Reflections on serving at Mass with John Paul II

Father Bud Grant, far right, served during Pope John Paul II’s visit to Iowa in 1979. Fr. Grant was a seminarian for the Diocese of Des Moines at the time. A symposium will be held Oct. 2-3 in West Des Moines marking the 30th anniversary of the historic visit. Fr. Grant will be among the speakers.

In addition, there will be an interfaith prayer service Oct. 2 at Living History Farms in Urbandale and a Mass Oct. 3 at Dowling Catholic High School gymnasium in West Des Moines. The public is invited. (Contributed photo)

By Father Bud Grant

The helicopter chopped its way through the air, over the cheering heads of 300,000 expectant pilgrims who had been waiting in the chilly October morning for the unbelievable event: the pope was coming to Iowa.

A Secret Service guy told me that the Holy Father wasn’t in that first chopper, but his would be the second one coming along soon. It had begun.

“Here in the heartland of America, in the middle of the bountiful fields at harvest time, I come to celebrate the Eucharist.”

A few minutes later we fell into the procession that worked its way up a knoll to the altar and now iconic four leafed cross banner.  I stood behind the pope’s chair, looking over his shoulder to the throngs covering the surrounding hillsides.  Banners flew, hands were raised, the noises of cheering and singing competed, a cacophony of color sprawled across the rolling farmland. 


“To all of you who are farmers and all who are associated with agricultural production I want to say this: The church highly esteems your work.”

I remember smoothing the Holy Father’s palium, which had gotten twisted in the breeze. I remember that his miter — the conical shaped hat that I’d been assigned to hold — was white with orange bead work and gold thread…the inside moist from perspiration.  This surprised me because it signaled that he was just like the rest of us. 

“As one who has always been close to nature, let me speak to you today about the land, the earth, and that which earth has given and human hands have made…”

I remember him gently receiving the offertory gifts from the family who had invited him to the heartland of America, including a special needs child, whom he blessed and embraced.  I remember that part of the liturgy whereat the priest prays for “your servant, Pope John Paul II, the bishop, the Sisters, the clergy, and all your faithful people.” I was curious to know what John Paul II would say.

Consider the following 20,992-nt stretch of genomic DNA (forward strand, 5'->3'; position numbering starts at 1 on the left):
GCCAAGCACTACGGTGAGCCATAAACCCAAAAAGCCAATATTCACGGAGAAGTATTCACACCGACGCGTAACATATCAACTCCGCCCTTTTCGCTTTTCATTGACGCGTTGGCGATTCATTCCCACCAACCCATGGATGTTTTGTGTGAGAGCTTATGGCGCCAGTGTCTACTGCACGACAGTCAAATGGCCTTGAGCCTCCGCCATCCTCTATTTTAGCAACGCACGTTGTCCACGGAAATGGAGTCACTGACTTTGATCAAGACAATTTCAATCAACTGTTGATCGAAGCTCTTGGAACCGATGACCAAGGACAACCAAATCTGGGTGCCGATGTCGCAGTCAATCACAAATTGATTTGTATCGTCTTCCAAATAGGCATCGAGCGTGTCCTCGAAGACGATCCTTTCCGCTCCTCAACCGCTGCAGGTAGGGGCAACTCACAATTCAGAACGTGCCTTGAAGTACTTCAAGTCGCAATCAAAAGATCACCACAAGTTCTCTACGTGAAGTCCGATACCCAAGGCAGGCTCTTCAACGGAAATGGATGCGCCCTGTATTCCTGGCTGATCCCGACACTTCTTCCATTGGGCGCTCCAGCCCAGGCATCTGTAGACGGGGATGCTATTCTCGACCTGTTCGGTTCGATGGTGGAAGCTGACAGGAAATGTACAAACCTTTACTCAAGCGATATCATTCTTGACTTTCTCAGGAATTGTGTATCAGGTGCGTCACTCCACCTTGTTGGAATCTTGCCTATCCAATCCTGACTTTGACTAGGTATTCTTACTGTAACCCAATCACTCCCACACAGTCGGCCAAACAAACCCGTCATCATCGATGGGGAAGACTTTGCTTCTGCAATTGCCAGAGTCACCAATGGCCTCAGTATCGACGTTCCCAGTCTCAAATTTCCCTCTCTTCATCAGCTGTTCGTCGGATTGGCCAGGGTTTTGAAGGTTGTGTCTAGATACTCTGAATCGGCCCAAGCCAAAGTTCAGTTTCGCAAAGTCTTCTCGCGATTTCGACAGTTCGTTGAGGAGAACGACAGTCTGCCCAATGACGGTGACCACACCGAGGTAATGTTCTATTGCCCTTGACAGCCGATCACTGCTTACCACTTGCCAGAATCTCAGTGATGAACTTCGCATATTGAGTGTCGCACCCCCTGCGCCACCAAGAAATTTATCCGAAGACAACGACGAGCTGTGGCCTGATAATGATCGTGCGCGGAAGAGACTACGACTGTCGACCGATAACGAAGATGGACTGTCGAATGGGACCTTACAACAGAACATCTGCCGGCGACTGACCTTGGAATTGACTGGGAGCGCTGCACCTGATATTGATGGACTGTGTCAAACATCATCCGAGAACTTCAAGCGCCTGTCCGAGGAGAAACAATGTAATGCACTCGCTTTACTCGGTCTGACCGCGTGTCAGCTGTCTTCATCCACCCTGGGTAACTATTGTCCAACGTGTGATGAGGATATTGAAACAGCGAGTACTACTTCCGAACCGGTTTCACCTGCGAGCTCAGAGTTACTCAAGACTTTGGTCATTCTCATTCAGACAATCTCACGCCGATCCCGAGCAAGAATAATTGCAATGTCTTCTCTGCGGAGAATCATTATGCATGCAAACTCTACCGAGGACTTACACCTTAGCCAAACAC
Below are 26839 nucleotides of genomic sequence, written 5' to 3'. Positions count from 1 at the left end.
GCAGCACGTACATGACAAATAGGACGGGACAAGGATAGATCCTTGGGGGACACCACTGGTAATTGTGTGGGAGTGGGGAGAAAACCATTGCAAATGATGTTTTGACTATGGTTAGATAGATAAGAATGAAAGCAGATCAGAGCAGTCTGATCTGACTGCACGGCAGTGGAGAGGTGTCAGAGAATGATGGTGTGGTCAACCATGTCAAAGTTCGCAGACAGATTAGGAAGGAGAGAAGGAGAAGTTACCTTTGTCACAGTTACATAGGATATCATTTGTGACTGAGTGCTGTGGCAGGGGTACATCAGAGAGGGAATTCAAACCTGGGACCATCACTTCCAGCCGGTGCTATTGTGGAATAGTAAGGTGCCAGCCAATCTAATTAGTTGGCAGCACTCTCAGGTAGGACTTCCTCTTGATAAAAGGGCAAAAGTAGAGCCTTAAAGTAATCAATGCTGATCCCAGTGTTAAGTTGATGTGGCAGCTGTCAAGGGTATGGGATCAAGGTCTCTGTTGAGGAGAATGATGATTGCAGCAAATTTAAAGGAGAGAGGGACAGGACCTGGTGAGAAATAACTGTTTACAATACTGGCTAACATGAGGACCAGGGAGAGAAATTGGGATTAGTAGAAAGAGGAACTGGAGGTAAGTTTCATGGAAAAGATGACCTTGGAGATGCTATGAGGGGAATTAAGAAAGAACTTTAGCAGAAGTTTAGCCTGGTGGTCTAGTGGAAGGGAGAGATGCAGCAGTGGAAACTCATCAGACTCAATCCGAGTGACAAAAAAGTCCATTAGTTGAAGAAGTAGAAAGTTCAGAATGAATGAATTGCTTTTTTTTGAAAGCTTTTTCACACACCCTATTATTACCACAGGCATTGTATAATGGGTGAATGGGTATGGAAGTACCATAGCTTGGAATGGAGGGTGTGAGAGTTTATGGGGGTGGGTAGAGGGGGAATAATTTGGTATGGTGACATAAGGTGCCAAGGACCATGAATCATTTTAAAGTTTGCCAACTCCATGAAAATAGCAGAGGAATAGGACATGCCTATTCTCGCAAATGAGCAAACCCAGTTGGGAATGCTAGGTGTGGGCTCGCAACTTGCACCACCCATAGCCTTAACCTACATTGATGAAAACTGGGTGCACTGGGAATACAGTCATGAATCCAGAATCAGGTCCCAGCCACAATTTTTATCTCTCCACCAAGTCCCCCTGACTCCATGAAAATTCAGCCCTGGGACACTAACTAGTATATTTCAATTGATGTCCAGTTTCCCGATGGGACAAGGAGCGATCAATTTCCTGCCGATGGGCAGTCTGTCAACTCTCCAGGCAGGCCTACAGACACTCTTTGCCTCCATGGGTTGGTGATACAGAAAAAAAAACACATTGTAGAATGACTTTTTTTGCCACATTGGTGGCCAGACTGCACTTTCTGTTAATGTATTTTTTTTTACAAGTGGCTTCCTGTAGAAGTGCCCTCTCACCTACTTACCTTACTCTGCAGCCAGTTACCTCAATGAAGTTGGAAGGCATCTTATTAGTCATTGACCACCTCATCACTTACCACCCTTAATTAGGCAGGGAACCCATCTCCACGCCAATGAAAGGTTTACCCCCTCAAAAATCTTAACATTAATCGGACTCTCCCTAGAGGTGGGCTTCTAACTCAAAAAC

He said: “for me your most unworthy servant…” and I was shocked. What do you mean, I thought, thousands of thousands of people had been sitting on this cold hillside since before dawn to see you and you are “unworthy”? Then it struck me…he was absolutely correct … he had to re-focus our attention on what we were doing, not to see him, but to see Him. We were celebrating the presence of Christ in the Eucharist. 

“Christ alone…is the bread of life. He alone satisfies the deepest hunger of humanity.”

I don’t remember the homily, I must confess. But since then I have read it many times and it has become important to me in a rather uncanny and idiosyncratic way. I went from Living History Farms that day to the seminary in Rome, then to rural parish ministry in Shelby County, Iowa, then to teach at St. Albert High School, and finally to St. Ambrose University to minister, teach, and pursue a doctorate in environmental ethics. While researching for my dissertation I realized that the first statement of a Roman Catholic environmental theology was delivered by John Paul II in Iowa on Oct. 4, 1979, the feast of St. Francis of Assisi. Did his homily that day, despite euphoria, distractions, fatigue, and nervousness, plant a seed?

I believe it did.

“The land is God’s gift entrusted to people from the very beginning.  It is God’s gift, given by a loving creator as a means of sustaining the life which he had created. But the land is not only God’s gift; it is also man’s responsibility.”

(Fr. Grant is assistant professor of theology at St. Ambrose and men’s soccer coach. He said he was selected “completely by chance” to serve as an acolyte at the Mass as a seminarian for the Diocese of Des Moines. He was attending the seminary at St. Ambrose at the time.  “They needed all hands on deck for the celebration. I’m pretty sure that I was selected as miter bearer because I’m short!”)

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